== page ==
Further appellate review granted, 455 Mass. 1103 (2009).
Alcoholic Liquors, Motor vehicle, Liability of host. Negligence, Alcoholic liquors, Motor vehicle, Employer, Social host. Motor Vehicle, Agency, Operating under the influence. Agency, Scope of authority or employment.
In a civil action for damages sustained when the plaintiff was hit by a car driven by the defendant's employee after the employee had drunk alcohol at a restaurant while meeting with his work supervisor, the judge properly entered summary judgment in favor of the defendant on the claim of employer host liability, where the defendant had no duty of care to the plaintiff because it did not furnish and control the alcohol served to the employee, and where the existence of a policy, codified in an employee manual, that prohibited the defendant's employees from drinking alcohol on company premises or while conducting company business off company premises did not create a special relationship between the defendant and the employee that required the defend¬ant to prevent the employee from causing harm to others, or confer on the defendant the ability to control the employee vis-a-vis the outside world. [415-422] McHUGH, J., dissenting.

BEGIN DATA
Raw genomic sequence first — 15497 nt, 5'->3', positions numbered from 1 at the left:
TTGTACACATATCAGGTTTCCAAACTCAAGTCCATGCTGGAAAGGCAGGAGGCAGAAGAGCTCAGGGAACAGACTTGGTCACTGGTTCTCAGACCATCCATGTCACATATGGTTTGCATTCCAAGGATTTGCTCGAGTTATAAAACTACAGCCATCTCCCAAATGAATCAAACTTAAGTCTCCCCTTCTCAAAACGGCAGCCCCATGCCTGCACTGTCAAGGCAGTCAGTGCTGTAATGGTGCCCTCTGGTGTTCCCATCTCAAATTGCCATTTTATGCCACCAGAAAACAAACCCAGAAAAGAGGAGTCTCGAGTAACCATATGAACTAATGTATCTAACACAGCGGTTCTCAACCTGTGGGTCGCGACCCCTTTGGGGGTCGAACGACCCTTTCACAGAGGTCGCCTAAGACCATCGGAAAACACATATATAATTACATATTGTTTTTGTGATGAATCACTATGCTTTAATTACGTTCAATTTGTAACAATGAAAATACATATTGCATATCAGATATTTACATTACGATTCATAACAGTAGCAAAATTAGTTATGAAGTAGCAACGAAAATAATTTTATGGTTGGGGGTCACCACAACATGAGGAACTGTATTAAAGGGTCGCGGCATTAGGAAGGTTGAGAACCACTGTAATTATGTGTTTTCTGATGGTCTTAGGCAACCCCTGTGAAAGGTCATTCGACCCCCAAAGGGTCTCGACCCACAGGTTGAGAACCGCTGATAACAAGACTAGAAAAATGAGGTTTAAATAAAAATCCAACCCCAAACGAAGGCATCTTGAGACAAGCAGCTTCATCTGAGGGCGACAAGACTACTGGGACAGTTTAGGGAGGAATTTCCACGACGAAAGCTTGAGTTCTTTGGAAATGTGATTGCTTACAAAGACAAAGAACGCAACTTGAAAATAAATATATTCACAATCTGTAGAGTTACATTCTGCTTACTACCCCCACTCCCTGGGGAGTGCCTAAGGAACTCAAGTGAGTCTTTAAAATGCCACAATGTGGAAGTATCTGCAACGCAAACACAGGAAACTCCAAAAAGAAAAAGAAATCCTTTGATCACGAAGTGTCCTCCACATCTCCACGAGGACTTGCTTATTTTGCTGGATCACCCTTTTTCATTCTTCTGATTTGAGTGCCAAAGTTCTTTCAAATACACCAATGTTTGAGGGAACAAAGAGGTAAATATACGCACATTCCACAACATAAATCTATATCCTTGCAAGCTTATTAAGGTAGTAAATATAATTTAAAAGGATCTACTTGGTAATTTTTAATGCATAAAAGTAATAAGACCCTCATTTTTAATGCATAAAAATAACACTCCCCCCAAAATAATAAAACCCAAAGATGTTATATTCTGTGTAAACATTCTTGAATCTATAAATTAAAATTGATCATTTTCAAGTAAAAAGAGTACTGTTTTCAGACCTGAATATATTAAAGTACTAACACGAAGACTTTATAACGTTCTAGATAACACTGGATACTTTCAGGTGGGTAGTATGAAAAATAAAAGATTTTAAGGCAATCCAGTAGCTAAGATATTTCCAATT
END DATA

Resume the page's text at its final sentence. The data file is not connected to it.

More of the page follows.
In a civil action for damages sustained when the plaintiff was hit by a car driven by the defendant's intoxicated employee, who was in his own vehicle and on his way home after having left a restaurant where he had been drink¬ing alcoholic beverages while meeting with his work supervisor, the judge properly entered summary judgment in favor of the defendant on the claim of liability under the doctrine of respondeat superior, where at the time the employee negligently struck and injured the plaintiff, he was not engaged in conduct for which he was employed. 
CIVIL ACTION commenced in the Superior Court Department on August 16, 2006.
The case was heard by Christine M. McEvoy, J., on a motion for summary judgment, and entry of final and separate judgment was ordered by Merita A. Hopkins, J.
Marc Diller (Benjamin Ian Julier with him) for the plaintiff.
Joseph M. Desmond (Lawrence F. Boyle with him) for the defendant.